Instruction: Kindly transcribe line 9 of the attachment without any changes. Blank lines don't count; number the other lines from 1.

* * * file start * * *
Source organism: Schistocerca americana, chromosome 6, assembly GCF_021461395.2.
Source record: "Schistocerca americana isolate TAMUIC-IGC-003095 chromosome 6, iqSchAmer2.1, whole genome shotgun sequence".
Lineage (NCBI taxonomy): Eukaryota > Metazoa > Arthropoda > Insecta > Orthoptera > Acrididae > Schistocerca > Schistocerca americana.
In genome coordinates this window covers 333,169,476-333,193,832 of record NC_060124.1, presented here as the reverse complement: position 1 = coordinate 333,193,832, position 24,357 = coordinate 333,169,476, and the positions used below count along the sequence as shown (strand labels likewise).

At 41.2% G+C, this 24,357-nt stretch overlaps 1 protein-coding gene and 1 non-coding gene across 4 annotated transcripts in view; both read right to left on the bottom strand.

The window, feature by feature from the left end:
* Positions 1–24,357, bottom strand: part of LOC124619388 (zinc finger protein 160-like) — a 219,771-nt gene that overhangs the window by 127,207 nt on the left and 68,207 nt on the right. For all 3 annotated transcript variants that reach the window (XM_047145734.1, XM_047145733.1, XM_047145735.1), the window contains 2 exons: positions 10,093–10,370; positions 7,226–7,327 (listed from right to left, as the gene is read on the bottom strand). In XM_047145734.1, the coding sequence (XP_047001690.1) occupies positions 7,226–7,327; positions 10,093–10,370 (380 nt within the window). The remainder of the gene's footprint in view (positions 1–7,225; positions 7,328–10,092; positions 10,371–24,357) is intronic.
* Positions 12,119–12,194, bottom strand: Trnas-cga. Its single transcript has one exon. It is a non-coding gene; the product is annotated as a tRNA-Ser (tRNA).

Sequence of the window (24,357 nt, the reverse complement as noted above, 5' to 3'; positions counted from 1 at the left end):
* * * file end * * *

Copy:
Sequence of the window (24,357 nt, the reverse complement as noted above, 5' to 3'; positions counted from 1 at the left end):